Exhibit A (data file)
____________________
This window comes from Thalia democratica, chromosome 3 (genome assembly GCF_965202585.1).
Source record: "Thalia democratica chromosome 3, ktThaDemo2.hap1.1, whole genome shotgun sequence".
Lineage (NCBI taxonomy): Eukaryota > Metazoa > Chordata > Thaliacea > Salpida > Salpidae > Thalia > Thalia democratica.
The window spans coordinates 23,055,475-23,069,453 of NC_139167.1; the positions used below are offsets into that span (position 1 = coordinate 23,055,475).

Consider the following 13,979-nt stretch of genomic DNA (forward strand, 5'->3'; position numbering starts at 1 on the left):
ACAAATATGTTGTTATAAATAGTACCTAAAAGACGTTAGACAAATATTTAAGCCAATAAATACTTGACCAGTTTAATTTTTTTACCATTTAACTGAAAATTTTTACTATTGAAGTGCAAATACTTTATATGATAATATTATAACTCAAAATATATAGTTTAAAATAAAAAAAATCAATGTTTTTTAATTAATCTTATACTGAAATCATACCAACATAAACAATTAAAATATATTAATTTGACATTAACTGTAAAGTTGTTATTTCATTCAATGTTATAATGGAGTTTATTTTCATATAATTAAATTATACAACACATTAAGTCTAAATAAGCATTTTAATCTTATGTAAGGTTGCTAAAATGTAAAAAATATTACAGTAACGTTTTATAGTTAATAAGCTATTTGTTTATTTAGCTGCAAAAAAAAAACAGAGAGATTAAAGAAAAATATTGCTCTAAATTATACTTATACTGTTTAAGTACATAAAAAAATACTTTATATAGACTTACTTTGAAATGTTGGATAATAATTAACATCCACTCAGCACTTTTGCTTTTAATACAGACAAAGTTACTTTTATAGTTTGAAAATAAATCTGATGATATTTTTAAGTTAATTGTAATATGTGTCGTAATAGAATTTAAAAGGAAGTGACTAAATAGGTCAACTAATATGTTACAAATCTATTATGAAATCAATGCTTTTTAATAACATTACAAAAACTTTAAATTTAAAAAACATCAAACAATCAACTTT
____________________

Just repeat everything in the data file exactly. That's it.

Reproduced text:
This window comes from Thalia democratica, chromosome 3 (genome assembly GCF_965202585.1).
Source record: "Thalia democratica chromosome 3, ktThaDemo2.hap1.1, whole genome shotgun sequence".
Lineage (NCBI taxonomy): Eukaryota > Metazoa > Chordata > Thaliacea > Salpida > Salpidae > Thalia > Thalia democratica.
The window spans coordinates 23,055,475-23,069,453 of NC_139167.1; the positions used below are offsets into that span (position 1 = coordinate 23,055,475).

Consider the following 13,979-nt stretch of genomic DNA (forward strand, 5'->3'; position numbering starts at 1 on the left):
ACAAATATGTTGTTATAAATAGTACCTAAAAGACGTTAGACAAATATTTAAGCCAATAAATACTTGACCAGTTTAATTTTTTTACCATTTAACTGAAAATTTTTACTATTGAAGTGCAAATACTTTATATGATAATATTATAACTCAAAATATATAGTTTAAAATAAAAAAAATCAATGTTTTTTAATTAATCTTATACTGAAATCATACCAACATAAACAATTAAAATATATTAATTTGACATTAACTGTAAAGTTGTTATTTCATTCAATGTTATAATGGAGTTTATTTTCATATAATTAAATTATACAACACATTAAGTCTAAATAAGCATTTTAATCTTATGTAAGGTTGCTAAAATGTAAAAAATATTACAGTAACGTTTTATAGTTAATAAGCTATTTGTTTATTTAGCTGCAAAAAAAAAACAGAGAGATTAAAGAAAAATATTGCTCTAAATTATACTTATACTGTTTAAGTACATAAAAAAATACTTTATATAGACTTACTTTGAAATGTTGGATAATAATTAACATCCACTCAGCACTTTTGCTTTTAATACAGACAAAGTTACTTTTATAGTTTGAAAATAAATCTGATGATATTTTTAAGTTAATTGTAATATGTGTCGTAATAGAATTTAAAAGGAAGTGACTAAATAGGTCAACTAATATGTTACAAATCTATTATGAAATCAATGCTTTTTAATAACATTACAAAAACTTTAAATTTAAAAAACATCAAACAATCAACTTT